Oct 16 2009

Self Esteem – Communicating with Kids

By admin

Family Communication:Communicating Ideas and Emotions with Our Children

Helping Children Use Their Words

In my consulting work in the schools, I am always most impressed when I hear a teacher say to a child who has just had an angry outburst, “Jamie, can you use your words to tell us what’s wrong, please?”  In this way, she is encouraging her students to use words instead of actions to express their emotions.  Such teachers are wise and know that open communication is the cornerstone of strong relationships.

Open communication depends upon listening, upon expressing ideas and feelings and upon reaching mutual understanding.  When this happens in families, parents and children can validate one another’s ideas, emotions, and needs.  In this way, all members of the family can be empowered.

It is difficult for children to put their emotions into words. They are more inclined to have an emotional outburst than to say, “I’m mad at you,” and to explain why.  Their inclinations are to act out their feelings rather than use words to express them. Children need to learn from us how to find words to communicate their feelings.  We can model communication by verbally expressing our feelings instead of simply acting upon them. For example, if you have a headache, you can explain this to your child.  This helps your child understand and accept your irritable mood more than your angry words do.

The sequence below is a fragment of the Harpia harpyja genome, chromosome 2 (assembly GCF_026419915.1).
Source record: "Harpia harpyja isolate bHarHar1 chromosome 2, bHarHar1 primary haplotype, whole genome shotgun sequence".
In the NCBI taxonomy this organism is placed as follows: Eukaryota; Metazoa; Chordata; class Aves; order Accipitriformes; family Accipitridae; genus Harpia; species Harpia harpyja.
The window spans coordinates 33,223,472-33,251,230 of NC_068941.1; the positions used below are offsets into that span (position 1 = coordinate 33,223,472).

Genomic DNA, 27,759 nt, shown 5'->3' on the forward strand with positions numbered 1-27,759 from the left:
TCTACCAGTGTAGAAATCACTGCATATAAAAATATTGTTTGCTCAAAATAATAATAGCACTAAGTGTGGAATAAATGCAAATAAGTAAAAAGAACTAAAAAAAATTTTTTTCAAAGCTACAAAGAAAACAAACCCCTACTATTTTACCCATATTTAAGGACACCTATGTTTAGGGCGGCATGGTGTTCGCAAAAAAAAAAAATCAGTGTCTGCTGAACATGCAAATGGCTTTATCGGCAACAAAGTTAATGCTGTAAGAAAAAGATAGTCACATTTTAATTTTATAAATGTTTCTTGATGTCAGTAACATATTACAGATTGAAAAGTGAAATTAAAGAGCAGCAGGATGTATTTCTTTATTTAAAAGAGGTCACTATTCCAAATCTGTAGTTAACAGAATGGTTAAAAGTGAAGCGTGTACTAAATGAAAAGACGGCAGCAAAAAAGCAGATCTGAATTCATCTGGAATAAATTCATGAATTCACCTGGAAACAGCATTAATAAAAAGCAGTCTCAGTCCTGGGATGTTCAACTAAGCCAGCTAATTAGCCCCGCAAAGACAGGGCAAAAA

When we help them learn to use words instead of actions to communicate their feelings effectively, children gain confidence in themselves. When we don‘t, children ineffectively relieve their tensions in emotional outbursts.  This is frustrating  both to them and to us.

Children often blur boundaries between self and other.  Young children do not distinguish between the emotions and actions of others and their own.  Because of this, young children readily assume that others caused their behavior. “He made me do it,” is a frequent allegation by a sibling. Children need help in separating the acts of the other person from their own emotional reactions to those acts and from their own subsequent behavior.

How we handle our emotional reactions to other people is our personal responsibility. We can counterattack in an emotional way, or we can use words to express our feelings. The most useful response when others hurt our feelings is to honestly say that our feelings are hurt.  We are better served by verbally communicating our feelings to others, rather than by blindly acting upon them.

Any questions?  For More Information on Family Communication and Helping Children Express Emotions call me, Dr. Audrey at 602 762 7117 for a complimentary telephone session. I can also be contacted at audrey@draudreygoldman.com and I would love to hear from you.

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